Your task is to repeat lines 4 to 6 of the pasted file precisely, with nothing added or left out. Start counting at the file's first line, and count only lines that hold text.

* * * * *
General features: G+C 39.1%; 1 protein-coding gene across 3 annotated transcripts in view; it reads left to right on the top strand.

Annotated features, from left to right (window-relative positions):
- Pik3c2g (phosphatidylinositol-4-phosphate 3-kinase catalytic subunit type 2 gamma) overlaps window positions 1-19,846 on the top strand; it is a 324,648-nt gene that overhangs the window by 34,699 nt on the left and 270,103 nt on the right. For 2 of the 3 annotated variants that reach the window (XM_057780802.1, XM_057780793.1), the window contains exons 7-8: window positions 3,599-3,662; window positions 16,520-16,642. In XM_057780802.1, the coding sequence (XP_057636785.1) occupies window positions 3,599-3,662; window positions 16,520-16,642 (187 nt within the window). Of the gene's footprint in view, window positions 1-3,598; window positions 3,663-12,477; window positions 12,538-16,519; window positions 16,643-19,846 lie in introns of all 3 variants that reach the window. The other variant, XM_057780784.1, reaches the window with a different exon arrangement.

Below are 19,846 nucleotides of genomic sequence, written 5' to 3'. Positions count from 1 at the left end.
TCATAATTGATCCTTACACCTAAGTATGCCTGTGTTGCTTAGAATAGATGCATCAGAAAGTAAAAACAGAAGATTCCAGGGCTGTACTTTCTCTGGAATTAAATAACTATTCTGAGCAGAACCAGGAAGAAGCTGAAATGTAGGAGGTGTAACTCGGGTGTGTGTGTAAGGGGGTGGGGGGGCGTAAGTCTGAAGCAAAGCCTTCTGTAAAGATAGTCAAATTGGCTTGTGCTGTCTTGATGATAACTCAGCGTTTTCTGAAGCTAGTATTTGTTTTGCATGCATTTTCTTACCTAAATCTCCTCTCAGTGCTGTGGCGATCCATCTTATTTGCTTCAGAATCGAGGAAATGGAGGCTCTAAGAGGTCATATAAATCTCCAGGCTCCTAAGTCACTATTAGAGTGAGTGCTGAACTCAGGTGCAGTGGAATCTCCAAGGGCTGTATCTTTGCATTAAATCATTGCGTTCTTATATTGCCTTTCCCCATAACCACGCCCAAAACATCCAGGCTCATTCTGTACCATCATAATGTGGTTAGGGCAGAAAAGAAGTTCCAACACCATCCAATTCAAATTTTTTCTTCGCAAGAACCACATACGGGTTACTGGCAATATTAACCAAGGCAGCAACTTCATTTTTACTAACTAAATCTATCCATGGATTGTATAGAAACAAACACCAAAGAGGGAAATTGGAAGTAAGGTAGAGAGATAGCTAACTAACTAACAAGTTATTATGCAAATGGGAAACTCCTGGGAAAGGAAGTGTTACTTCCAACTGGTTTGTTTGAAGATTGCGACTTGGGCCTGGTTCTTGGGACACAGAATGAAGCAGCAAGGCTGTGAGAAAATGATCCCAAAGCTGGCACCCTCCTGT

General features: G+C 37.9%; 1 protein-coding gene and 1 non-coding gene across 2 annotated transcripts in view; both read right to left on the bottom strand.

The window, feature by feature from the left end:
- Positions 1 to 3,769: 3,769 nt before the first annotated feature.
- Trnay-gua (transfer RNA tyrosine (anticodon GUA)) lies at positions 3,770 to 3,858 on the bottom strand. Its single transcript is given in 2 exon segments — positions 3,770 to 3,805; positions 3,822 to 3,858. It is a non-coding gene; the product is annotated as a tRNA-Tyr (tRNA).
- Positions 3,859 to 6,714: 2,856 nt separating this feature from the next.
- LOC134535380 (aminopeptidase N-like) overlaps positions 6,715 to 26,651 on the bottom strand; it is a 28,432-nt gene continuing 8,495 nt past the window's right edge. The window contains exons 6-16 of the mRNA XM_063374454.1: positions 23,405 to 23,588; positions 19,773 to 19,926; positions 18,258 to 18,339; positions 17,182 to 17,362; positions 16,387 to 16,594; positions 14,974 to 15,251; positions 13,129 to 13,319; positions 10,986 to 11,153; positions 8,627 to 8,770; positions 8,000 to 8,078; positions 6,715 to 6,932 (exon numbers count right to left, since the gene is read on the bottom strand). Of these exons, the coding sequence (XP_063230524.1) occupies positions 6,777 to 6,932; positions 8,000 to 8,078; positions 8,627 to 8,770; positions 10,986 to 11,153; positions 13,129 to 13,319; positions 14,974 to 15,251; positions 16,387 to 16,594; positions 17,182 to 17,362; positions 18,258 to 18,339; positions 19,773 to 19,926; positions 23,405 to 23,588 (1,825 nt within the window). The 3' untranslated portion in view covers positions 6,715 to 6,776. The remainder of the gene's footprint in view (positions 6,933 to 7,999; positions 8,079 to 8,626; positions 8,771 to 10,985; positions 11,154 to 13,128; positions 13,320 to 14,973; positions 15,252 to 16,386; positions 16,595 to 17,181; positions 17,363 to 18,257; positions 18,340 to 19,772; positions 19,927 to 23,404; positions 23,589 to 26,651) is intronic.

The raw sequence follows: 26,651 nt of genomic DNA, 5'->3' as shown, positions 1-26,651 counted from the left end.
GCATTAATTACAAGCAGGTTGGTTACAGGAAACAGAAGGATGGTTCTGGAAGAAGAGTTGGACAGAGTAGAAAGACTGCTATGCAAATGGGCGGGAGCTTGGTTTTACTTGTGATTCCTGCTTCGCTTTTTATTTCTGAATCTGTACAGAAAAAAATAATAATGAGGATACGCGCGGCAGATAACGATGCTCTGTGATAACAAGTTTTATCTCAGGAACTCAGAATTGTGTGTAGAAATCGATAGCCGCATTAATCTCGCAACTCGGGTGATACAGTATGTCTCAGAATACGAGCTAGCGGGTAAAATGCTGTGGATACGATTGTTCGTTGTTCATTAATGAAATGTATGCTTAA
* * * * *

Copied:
Below are 19,846 nucleotides of genomic sequence, written 5' to 3'. Positions count from 1 at the left end.
TCATAATTGATCCTTACACCTAAGTATGCCTGTGTTGCTTAGAATAGATGCATCAGAAAGTAAAAACAGAAGATTCCAGGGCTGTACTTTCTCTGGAATTAAATAACTATTCTGAGCAGAACCAGGAAGAAGCTGAAATGTAGGAGGTGTAACTCGGGTGTGTGTGTAAGGGGGTGGGGGGGCGTAAGTCTGAAGCAAAGCCTTCTGTAAAGATAGTCAAATTGGCTTGTGCTGTCTTGATGATAACTCAGCGTTTTCTGAAGCTAGTATTTGTTTTGCATGCATTTTCTTACCTAAATCTCCTCTCAGTGCTGTGGCGATCCATCTTATTTGCTTCAGAATCGAGGAAATGGAGGCTCTAAGAGGTCATATAAATCTCCAGGCTCCTAAGTCACTATTAGAGTGAGTGCTGAACTCAGGTGCAGTGGAATCTCCAAGGGCTGTATCTTTGCATTAAATCATTGCGTTCTTATATTGCCTTTCCCCATAACCACGCCCAAAACATCCAGGCTCATTCTGTACCATCATAATGTGGTTAGGGCAGAAAAGAAGTTCCAACACCATCCAATTCAAATTTTTTCTTCGCAAGAACCACATACGGGTTACTGGCAATATTAACCAAGGCAGCAACTTCATTTTTACTAACTAAATCTATCCATGGATTGTATAGAAACAAACACCAAAGAGGGAAATTGGAAGTAAGGTAGAGAGATAGCTAACTAACTAACAAGTTATTATGCAAATGGGAAACTCCTGGGAAAGGAAGTGTTACTTCCAACTGGTTTGTTTGAAGATTGCGACTTGGGCCTGGTTCTTGGGACACAGAATGAAGCAGCAAGGCTGTGAGAAAATGATCCCAAAGCTGGCACCCTCCTGT

General features: G+C 37.9%; 1 protein-coding gene and 1 non-coding gene across 2 annotated transcripts in view; both read right to left on the bottom strand.